2010 BEST 10 FILMS

Edan Corkill

Seiko Ogura (VALERIA)

Noriko Kaji

Kenichi Eguchi

Teruki Uehara

Best 10 Films Released in Japan in 2010
Edan Corkill
  1. Akunin (Villain) / Lee Sang-il
  2. Golden Slumber / Yoshihiro Nakamura
  3. Sherlock Holmes / Guy Ritchie
  4. The Hurt Locker / Kathryn Bigelow
  5. Kokuhaku (Confessions) / Tetsuya Nakashima
  6. Shutter Island / Martin Scorsese
  7. Inception / Christopher Nolan
  8. Salt / Phillip Noyce
  9. Where the Wild Things Are / Spike Jonze
  10. Up in the Air / Jason Reitman
Director Yoshihiro Nakamura is a master of tying loose ends. In his latest film, Golden Slumber, those loose ends relate to the tangled web of a conspiracy: The prime minister will be assassinated and an innocent man, Aoyagi (Masato Sakai), will be framed for the murder. Nakamura stays with Aoyagi for most of the film, revealing only small snippets of information at a time and thus creating a parallel sense of panicky confusion in both the character and the audience. Then, just as he did with his wonderful "Fish Story" in 2008, he reveals all in a mind-bending but cathartic finale.

I thought "Golden Slumber" was the most entertaining film of the year - and if I could see only one of my best ten films a second time, then it would be the one I'd choose. But, I gave the number one spot to "Akunin," for it had some of the most subtle and evocative characterizations I have seen in film in a while. People often say that Japan is a classless society, but, through careful hints Lee delineates the lives of his main characters within the bounds of their respective social classes, then shows what happens when they try to break out. There is the physical laborer, working double time to support his sick grandparents; the poor girl hoping to marry upwards, and the arrogant university student. Affection and respect move up the scale, but nothing of the sort comes back down. And thus the seeds of tragedy are sown.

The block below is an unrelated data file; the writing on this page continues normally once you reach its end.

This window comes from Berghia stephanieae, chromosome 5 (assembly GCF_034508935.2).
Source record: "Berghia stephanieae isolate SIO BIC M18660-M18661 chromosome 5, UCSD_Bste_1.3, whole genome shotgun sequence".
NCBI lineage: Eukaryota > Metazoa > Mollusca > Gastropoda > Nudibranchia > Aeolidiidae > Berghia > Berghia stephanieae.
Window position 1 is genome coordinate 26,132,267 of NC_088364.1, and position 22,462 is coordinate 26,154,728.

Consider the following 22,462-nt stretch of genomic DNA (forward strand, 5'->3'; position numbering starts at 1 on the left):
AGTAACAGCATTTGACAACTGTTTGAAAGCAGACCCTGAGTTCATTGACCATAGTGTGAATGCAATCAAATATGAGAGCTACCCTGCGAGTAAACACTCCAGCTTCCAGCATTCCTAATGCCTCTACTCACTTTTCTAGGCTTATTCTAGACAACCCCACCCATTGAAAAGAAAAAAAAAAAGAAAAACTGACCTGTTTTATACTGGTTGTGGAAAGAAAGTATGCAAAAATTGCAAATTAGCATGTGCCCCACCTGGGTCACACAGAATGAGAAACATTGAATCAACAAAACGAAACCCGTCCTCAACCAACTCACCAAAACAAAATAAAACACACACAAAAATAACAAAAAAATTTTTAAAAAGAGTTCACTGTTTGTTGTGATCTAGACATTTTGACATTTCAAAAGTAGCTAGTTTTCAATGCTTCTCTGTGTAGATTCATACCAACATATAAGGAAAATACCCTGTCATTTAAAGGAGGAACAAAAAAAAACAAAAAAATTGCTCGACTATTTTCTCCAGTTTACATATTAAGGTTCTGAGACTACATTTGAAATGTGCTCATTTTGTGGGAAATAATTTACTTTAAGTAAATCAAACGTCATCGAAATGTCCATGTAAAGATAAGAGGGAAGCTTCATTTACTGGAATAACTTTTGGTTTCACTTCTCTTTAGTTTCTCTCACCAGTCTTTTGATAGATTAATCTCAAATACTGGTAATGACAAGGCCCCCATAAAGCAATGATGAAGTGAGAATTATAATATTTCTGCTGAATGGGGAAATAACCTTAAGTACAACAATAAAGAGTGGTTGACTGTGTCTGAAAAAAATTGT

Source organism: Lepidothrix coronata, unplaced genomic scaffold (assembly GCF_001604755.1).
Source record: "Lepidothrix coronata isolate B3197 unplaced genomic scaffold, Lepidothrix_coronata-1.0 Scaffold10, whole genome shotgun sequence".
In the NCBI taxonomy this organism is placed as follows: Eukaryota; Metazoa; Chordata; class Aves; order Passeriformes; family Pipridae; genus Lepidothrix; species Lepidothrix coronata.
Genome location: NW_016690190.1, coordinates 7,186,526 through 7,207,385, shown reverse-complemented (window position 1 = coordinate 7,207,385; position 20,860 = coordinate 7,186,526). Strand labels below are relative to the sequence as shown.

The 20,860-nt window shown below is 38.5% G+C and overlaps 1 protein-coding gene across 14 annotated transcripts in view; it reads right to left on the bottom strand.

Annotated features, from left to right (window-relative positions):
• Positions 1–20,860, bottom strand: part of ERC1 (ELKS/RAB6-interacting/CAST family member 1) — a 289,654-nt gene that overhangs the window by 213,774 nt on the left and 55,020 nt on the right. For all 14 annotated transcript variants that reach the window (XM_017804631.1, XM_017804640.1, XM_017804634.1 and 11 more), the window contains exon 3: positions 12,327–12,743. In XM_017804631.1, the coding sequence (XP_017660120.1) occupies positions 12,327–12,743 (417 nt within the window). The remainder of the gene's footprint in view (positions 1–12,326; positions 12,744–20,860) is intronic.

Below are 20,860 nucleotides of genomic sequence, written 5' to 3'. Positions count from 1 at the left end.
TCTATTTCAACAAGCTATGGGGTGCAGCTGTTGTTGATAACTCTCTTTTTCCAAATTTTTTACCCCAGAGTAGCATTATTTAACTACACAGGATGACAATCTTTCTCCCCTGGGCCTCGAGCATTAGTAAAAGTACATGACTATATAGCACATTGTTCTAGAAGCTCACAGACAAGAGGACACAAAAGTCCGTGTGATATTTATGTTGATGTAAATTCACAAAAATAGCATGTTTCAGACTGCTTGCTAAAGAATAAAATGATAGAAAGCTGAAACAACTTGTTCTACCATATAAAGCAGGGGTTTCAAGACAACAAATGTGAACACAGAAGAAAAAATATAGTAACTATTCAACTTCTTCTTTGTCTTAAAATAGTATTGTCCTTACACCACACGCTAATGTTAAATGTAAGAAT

The rest of my top ten were what I found the most entertaining of a largely uninspiring bunch. Robert Downey Jr. gets better and better with every self-mocking smart alec he plays (Sherlock Holmes, but also Iron Man II). The Hurt Locker showed something that may be even more devastating than the usual war-flick fodder of soldiers destroyed by war: soldiers thriving on war. The first half and hour of Kokuhaku was stunning, and on its own it would have been a no-brainer for short film of the year, but by the time the full 100 minutes was up, the film had developed into a revenge thriller pitting a grown up against a 13-year-old and that seemed slightly unfair. Inception was wonderfully realized, but, in my mind too complicated for its own good. Shutter Island would have been fantastic, if not for a warning that screened at the beginning of the film (only in Japan?) advising us to expect the unexpected. For two hours I watched Leonardo DiCaprio huff and puff through the motions and the whole time all I could think about was what surprise lay around the next corner. Consequently, what should have been the climax of the year ended up being an anti-climax.